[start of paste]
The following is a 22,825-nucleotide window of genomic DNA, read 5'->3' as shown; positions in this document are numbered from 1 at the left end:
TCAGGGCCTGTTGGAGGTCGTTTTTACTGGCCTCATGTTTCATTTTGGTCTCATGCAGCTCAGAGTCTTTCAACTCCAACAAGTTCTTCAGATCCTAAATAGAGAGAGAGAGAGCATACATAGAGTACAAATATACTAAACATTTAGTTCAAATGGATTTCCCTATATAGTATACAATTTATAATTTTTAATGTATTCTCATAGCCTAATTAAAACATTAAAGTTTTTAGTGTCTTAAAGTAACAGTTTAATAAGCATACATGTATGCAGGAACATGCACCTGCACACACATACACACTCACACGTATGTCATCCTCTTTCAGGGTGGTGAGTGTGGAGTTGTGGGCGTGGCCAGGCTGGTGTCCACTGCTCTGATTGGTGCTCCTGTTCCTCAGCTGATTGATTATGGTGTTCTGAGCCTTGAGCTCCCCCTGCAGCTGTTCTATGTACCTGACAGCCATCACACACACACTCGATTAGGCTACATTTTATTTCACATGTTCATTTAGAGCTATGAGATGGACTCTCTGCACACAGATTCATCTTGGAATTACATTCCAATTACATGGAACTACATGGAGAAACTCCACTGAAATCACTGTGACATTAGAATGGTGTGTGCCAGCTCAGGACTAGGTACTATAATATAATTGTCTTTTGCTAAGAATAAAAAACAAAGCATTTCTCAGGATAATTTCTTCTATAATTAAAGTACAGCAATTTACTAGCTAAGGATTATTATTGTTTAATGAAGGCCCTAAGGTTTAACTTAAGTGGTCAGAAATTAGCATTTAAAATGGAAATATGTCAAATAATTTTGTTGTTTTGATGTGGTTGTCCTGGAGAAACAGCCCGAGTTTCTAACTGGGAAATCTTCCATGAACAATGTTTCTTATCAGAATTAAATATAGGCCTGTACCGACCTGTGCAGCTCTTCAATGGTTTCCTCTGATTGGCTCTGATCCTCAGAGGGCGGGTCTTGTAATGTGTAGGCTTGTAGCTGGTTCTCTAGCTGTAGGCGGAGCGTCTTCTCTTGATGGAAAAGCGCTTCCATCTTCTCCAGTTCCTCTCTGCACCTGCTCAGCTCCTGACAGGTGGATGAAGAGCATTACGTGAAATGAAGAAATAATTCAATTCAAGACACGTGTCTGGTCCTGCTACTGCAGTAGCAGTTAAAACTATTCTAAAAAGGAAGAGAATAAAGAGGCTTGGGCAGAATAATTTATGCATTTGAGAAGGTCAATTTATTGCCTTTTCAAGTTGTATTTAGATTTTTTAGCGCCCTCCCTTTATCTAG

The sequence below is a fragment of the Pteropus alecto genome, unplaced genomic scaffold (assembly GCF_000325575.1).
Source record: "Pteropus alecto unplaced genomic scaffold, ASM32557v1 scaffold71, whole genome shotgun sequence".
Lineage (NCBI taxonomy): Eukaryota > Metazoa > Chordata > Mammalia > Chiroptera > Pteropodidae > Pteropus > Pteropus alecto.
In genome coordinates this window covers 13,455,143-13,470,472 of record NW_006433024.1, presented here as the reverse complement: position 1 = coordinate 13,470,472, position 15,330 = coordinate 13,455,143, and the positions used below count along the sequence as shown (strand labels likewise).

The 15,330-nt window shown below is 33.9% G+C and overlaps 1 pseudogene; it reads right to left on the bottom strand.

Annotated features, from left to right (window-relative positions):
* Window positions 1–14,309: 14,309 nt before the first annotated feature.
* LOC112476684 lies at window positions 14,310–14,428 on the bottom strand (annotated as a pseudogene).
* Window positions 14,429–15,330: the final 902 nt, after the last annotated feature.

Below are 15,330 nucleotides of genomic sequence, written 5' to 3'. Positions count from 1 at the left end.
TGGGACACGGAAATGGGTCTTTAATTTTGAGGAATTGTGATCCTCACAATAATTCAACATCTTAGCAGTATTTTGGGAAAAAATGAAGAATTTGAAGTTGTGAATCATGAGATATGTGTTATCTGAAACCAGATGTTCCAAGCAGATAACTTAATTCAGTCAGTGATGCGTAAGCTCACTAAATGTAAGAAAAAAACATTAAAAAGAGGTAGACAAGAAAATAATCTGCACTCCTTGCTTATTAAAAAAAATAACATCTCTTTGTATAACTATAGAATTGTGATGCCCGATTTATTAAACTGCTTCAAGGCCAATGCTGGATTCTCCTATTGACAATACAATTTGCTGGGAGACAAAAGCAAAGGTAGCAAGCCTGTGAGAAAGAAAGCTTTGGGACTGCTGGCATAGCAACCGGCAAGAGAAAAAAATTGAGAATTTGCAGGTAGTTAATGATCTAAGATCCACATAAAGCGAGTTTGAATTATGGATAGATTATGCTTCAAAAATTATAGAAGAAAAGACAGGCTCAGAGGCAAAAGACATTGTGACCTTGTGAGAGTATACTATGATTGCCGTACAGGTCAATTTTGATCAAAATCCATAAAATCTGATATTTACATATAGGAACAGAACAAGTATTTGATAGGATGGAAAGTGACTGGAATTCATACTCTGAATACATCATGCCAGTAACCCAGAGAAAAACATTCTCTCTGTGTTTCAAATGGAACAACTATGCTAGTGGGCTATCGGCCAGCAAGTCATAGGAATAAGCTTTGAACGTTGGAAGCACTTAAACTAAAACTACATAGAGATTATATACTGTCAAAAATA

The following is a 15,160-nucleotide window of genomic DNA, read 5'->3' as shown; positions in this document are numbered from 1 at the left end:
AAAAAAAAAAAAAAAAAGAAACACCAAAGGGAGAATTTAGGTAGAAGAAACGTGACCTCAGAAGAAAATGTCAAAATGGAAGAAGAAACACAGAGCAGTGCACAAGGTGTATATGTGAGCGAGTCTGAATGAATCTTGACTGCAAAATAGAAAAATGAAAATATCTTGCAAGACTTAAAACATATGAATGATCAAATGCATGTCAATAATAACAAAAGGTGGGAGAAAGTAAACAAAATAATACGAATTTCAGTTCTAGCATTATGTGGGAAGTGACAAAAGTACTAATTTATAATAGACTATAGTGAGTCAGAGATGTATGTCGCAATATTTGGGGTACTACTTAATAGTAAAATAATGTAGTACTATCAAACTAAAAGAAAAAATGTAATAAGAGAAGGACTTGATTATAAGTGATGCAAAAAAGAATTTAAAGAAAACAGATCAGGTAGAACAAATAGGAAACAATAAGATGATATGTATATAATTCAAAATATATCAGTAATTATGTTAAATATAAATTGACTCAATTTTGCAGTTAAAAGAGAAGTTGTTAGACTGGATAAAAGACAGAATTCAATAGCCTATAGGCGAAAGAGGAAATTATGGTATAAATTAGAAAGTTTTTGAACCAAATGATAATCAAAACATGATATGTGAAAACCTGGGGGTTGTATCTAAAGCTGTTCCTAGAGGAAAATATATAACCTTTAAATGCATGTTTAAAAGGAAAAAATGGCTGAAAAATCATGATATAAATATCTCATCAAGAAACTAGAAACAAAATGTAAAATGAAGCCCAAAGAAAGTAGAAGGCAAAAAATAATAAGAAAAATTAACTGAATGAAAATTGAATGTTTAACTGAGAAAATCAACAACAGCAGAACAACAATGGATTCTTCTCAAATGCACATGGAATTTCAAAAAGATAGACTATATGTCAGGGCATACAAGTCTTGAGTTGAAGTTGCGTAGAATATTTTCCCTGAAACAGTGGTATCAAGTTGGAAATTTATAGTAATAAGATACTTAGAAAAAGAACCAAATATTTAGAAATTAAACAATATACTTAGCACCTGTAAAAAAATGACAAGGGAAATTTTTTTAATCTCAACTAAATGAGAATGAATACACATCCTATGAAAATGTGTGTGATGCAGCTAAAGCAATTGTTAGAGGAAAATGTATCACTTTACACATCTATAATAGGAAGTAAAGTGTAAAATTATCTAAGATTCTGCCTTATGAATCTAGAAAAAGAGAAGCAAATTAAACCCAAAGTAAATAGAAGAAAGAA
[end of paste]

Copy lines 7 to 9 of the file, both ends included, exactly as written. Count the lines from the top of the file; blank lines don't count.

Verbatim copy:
The 15,330-nt window shown below is 33.9% G+C and overlaps 1 pseudogene; it reads right to left on the bottom strand.

Annotated features, from left to right (window-relative positions):
* Window positions 1–14,309: 14,309 nt before the first annotated feature.